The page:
How Much Does Queen Bee Cost?
Queens are an important part of beekeeping. They are the genesis of the hive and they lay a lot of eggs. They are also responsible for the production of honey. They are highly valued by beekeepers and they can be quite expensive.
Buying a queen can be difficult, but you can usually find one at your local bee supply store. This is particularly true during the warm season (late spring through early fall).
The cost of a queen depends on a number of factors, including the species, age and health. A younger queen is naturally more valuable than a older one.
Some beekeepers purchase their queens from bee breeders. This ensures that the queen is bred for specific traits and genetic characteristics that are beneficial to your own bees. The queens are also generally color-coded, so you can tell them apart from other bees.
They can range from about $25 to $40 per pound of bees not including shipping charges. This is a good price to pay for a healthy, productive queen bee and it is certainly worth the investment.
Another place to get a queen is at your local beekeeping club. This is an excellent opportunity to purchase a high-quality queen from a beekeeping professional at a reasonable price.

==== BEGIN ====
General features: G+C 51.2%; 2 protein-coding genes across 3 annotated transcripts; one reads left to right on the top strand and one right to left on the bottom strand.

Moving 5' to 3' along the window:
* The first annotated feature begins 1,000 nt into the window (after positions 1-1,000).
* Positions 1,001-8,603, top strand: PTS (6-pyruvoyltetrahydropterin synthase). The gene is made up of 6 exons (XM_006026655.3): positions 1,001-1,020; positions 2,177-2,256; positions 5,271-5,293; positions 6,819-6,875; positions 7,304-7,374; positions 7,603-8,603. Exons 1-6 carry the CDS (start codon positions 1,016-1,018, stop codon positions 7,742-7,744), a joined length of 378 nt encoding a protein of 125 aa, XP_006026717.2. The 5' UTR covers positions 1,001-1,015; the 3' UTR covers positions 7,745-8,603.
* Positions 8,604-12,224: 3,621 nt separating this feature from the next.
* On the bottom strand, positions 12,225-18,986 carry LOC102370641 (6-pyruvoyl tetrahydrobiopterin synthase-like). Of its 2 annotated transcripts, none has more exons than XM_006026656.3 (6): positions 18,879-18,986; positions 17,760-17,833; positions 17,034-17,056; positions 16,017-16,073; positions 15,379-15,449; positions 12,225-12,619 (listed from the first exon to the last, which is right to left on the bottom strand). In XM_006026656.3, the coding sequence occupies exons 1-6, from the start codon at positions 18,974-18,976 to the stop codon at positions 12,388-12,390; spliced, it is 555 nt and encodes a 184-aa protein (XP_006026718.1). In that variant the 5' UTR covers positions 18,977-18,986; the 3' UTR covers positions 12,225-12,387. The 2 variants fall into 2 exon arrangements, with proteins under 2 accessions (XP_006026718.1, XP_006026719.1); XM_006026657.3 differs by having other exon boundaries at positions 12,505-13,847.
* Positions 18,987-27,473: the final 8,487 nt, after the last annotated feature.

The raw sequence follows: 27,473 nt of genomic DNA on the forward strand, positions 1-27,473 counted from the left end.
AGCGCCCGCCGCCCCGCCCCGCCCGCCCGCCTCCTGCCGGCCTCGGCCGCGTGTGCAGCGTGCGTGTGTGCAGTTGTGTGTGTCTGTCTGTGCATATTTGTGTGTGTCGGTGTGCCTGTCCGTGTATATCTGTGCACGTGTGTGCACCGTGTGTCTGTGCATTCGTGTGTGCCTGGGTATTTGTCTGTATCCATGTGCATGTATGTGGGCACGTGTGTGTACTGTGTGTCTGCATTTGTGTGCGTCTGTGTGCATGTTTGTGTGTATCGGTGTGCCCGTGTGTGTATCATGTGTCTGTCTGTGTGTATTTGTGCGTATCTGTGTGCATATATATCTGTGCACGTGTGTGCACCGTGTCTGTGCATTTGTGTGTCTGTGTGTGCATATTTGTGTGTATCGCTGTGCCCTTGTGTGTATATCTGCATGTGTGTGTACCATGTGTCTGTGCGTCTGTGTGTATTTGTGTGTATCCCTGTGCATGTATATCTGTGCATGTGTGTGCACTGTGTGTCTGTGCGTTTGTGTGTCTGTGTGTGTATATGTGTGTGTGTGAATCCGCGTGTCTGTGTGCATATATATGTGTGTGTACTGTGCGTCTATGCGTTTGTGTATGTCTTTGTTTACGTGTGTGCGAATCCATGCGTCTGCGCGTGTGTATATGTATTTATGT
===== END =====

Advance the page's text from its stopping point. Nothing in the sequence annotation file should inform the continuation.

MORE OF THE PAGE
Many beekeeping clubs will offer a discounted price for members of the club who buy their queens through the club. This is because they want to encourage their members to keep bees and help promote the sport in their community.
Whether you buy your queen at the bee club or elsewhere, it is always a good idea to ask questions about the quality of her and her breeding. It is also a good idea to check her out in person and see if she looks right for your hive.
Some beekeepers prefer to buy a queen that has been “open mated” with drones from their local area. This can increase the speed of hive growth as the new queen will quickly start laying eggs.
A queen will only mate with male bees once in her lifetime. She will collect the sperm from these mating flights and store it in a special organ for future use.
She will then use it to lay eggs for the rest of her life. She can live two to seven years, depending on her genetics and how many mates she has.
It is a good idea to replace your queen after she has reached this stage because the ability to lay eggs diminishes over time and your hive will become less productive.
In addition to laying eggs, the queen also produces a chemical scent that helps regulate unity in the hive and it is these aromas that beekeepers look for when they are searching for a new queen.
This is especially important when a hive has problems and a new queen is needed to fix it. A faulty queen can lead to the spread of disease among your bees and even split the colony, which will result in the creation of new queens.